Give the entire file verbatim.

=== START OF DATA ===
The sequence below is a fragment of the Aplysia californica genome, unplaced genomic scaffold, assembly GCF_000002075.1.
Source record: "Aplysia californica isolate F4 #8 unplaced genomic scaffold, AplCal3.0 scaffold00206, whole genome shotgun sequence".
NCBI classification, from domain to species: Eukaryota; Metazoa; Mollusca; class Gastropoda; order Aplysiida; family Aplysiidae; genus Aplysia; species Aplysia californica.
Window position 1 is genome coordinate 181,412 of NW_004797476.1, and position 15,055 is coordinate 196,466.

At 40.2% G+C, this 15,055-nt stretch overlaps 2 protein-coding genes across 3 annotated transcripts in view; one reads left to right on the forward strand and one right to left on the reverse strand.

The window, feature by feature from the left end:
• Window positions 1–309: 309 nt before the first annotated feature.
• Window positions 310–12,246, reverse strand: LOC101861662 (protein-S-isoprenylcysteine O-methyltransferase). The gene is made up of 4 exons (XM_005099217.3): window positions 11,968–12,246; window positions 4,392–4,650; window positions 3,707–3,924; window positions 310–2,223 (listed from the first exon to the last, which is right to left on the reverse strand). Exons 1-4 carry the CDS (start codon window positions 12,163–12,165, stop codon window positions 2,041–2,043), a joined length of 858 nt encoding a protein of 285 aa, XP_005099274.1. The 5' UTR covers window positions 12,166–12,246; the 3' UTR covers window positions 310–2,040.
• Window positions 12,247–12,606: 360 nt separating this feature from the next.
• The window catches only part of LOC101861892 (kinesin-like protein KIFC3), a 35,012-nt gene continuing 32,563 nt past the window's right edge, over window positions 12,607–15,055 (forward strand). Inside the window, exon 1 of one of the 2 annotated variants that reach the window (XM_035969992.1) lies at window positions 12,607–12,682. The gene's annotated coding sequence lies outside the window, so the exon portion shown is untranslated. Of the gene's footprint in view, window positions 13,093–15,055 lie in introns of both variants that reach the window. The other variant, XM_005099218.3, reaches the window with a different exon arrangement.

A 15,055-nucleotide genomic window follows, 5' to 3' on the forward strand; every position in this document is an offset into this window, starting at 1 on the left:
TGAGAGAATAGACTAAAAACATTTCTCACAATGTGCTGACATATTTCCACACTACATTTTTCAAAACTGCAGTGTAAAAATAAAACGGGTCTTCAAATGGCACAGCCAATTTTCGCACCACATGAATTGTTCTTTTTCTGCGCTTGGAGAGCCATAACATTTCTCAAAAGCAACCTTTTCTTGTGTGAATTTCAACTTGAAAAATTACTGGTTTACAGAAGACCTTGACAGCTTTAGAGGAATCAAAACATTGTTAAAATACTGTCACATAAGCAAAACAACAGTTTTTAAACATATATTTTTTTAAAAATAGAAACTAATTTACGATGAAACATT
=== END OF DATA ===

The sequence below is a fragment of the Aplysia californica genome, unplaced genomic scaffold, assembly GCF_000002075.1.
Source record: "Aplysia californica isolate F4 #8 unplaced genomic scaffold, AplCal3.0 scaffold00206, whole genome shotgun sequence".
NCBI classification, from domain to species: Eukaryota; Metazoa; Mollusca; class Gastropoda; order Aplysiida; family Aplysiidae; genus Aplysia; species Aplysia californica.
Window position 1 is genome coordinate 181,412 of NW_004797476.1, and position 15,055 is coordinate 196,466.

At 40.2% G+C, this 15,055-nt stretch overlaps 2 protein-coding genes across 3 annotated transcripts in view; one reads left to right on the forward strand and one right to left on the reverse strand.

The window, feature by feature from the left end:
• Window positions 1–309: 309 nt before the first annotated feature.
• Window positions 310–12,246, reverse strand: LOC101861662 (protein-S-isoprenylcysteine O-methyltransferase). The gene is made up of 4 exons (XM_005099217.3): window positions 11,968–12,246; window positions 4,392–4,650; window positions 3,707–3,924; window positions 310–2,223 (listed from the first exon to the last, which is right to left on the reverse strand). Exons 1-4 carry the CDS (start codon window positions 12,163–12,165, stop codon window positions 2,041–2,043), a joined length of 858 nt encoding a protein of 285 aa, XP_005099274.1. The 5' UTR covers window positions 12,166–12,246; the 3' UTR covers window positions 310–2,040.
• Window positions 12,247–12,606: 360 nt separating this feature from the next.
• The window catches only part of LOC101861892 (kinesin-like protein KIFC3), a 35,012-nt gene continuing 32,563 nt past the window's right edge, over window positions 12,607–15,055 (forward strand). Inside the window, exon 1 of one of the 2 annotated variants that reach the window (XM_035969992.1) lies at window positions 12,607–12,682. The gene's annotated coding sequence lies outside the window, so the exon portion shown is untranslated. Of the gene's footprint in view, window positions 13,093–15,055 lie in introns of both variants that reach the window. The other variant, XM_005099218.3, reaches the window with a different exon arrangement.

A 15,055-nucleotide genomic window follows, 5' to 3' on the forward strand; every position in this document is an offset into this window, starting at 1 on the left:
TGAGAGAATAGACTAAAAACATTTCTCACAATGTGCTGACATATTTCCACACTACATTTTTCAAAACTGCAGTGTAAAAATAAAACGGGTCTTCAAATGGCACAGCCAATTTTCGCACCACATGAATTGTTCTTTTTCTGCGCTTGGAGAGCCATAACATTTCTCAAAAGCAACCTTTTCTTGTGTGAATTTCAACTTGAAAAATTACTGGTTTACAGAAGACCTTGACAGCTTTAGAGGAATCAAAACATTGTTAAAATACTGTCACATAAGCAAAACAACAGTTTTTAAACATATATTTTTTTAAAAATAGAAACTAATTTACGATGAAACATT